Friday, June 15, 2018

Applying Tyranny of Structurelessness to Exploratory Testing

I was in a call with an upcoming keynote speaker, listening to the key points of the experience they will draw lessons from. Amongst all the great stuff related to the core of the contents, they shared an experience on moving from testers automating to developers automating and testers exploratory testing: many of their testers reported being unhappy, not finding it easy or possible to figure out what to test in a world with tens of releases every single day.

At first, I found myself thinking "How interesting. I must be better at exploring because I don't find it so hard to provide valuable feedback in that setting." Then I read an article about a completely different topic, that forced me to go back and reconsider. The article I read is a feminist piece that I did not read as such. I read Tyranny of Structurelessness as a consideration for those who have less power. And I realized that instead of me being better at exploring, I was probably holding more power than an average tester.

Exploratory Testing, for me, is essentially a manifestation of structurelessness in testing. Obviously there is structure but the structure is of informal nature. The key points the article made for me are:

  • The most powerful advocate structurelessness
  • With informal structures, rules to making decisions are known to a few and power is limited to those who know the rules
After a quarter century of deliberate practice in testing, communicating and integrating into software development, I can't claim lack of power. What I had not considered before is that those with less power may feel lost at the implicit rules that make my world seem clear and straightforward, and allow me to navigate complex spaces of dependencies, changes and decisions of what are the right things to spend time on as a tester.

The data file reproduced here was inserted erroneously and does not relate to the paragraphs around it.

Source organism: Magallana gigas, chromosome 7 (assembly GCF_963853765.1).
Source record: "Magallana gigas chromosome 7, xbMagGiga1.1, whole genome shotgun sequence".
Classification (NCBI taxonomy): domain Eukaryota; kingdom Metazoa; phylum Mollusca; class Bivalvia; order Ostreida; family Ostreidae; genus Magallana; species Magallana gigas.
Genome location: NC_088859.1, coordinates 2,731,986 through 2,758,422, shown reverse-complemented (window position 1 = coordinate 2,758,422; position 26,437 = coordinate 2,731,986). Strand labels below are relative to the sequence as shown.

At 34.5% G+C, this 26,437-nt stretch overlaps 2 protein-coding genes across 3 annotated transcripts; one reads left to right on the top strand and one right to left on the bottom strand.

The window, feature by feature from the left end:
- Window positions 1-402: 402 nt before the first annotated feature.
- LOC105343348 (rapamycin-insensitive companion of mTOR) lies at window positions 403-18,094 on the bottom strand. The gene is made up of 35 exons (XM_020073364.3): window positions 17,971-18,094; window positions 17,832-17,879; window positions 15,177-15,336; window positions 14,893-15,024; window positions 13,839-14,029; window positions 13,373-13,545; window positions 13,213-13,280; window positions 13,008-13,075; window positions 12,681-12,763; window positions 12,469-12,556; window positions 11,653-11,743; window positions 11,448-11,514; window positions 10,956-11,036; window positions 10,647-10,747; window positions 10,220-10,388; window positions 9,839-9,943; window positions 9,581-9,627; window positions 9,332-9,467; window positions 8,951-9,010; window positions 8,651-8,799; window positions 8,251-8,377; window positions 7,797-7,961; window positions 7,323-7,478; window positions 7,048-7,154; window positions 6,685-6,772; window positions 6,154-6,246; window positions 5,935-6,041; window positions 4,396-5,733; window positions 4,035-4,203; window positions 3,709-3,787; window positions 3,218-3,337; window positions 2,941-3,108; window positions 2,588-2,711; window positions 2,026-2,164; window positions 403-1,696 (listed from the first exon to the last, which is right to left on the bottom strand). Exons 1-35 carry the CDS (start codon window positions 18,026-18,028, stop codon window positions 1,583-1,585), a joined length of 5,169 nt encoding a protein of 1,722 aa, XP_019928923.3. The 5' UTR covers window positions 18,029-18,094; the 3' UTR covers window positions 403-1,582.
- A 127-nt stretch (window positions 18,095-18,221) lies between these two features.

The article of Tyranny goes to suggest some principles for inclusion (well, they say "democratic structuring"):
  • Delegation - to be allowed to feel ownership
  • Being responsible after delegation - to be accountable for results for people who they now represent
  • Distribution of authority - to have everyone take their share
  • Rotation of tasks - to learn, to have the knowledge to get to power
  • Allocation of tasks - to be able to focus, to have clear field of delivering value, being fair
  • Diffusion of information - to share information actively
  • Equal access to resources - to share more than information
These principles are helpful in thinking in innovating structures that enable greatness. Leaving people with "exploratory testing" without drilling down is a form of tyranny. What I need and enjoy is only one part of the picture. We have teams around us, different personalities and backgrounds. My comfort level with structurelessness comes from a position of privilege I need to work on. 

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